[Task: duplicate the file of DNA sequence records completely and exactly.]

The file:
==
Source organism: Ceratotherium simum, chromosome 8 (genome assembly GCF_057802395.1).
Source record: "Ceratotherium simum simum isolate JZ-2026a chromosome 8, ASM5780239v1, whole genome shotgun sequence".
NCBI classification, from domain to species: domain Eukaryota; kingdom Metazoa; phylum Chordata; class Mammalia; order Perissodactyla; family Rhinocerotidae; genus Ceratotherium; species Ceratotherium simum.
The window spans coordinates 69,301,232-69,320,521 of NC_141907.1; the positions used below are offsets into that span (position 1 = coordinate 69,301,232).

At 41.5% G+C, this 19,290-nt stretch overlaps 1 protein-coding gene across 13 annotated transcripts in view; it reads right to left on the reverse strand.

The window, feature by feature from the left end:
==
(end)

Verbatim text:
Source organism: Ceratotherium simum, chromosome 8 (genome assembly GCF_057802395.1).
Source record: "Ceratotherium simum simum isolate JZ-2026a chromosome 8, ASM5780239v1, whole genome shotgun sequence".
NCBI classification, from domain to species: domain Eukaryota; kingdom Metazoa; phylum Chordata; class Mammalia; order Perissodactyla; family Rhinocerotidae; genus Ceratotherium; species Ceratotherium simum.
The window spans coordinates 69,301,232-69,320,521 of NC_141907.1; the positions used below are offsets into that span (position 1 = coordinate 69,301,232).

At 41.5% G+C, this 19,290-nt stretch overlaps 1 protein-coding gene across 13 annotated transcripts in view; it reads right to left on the reverse strand.

The window, feature by feature from the left end: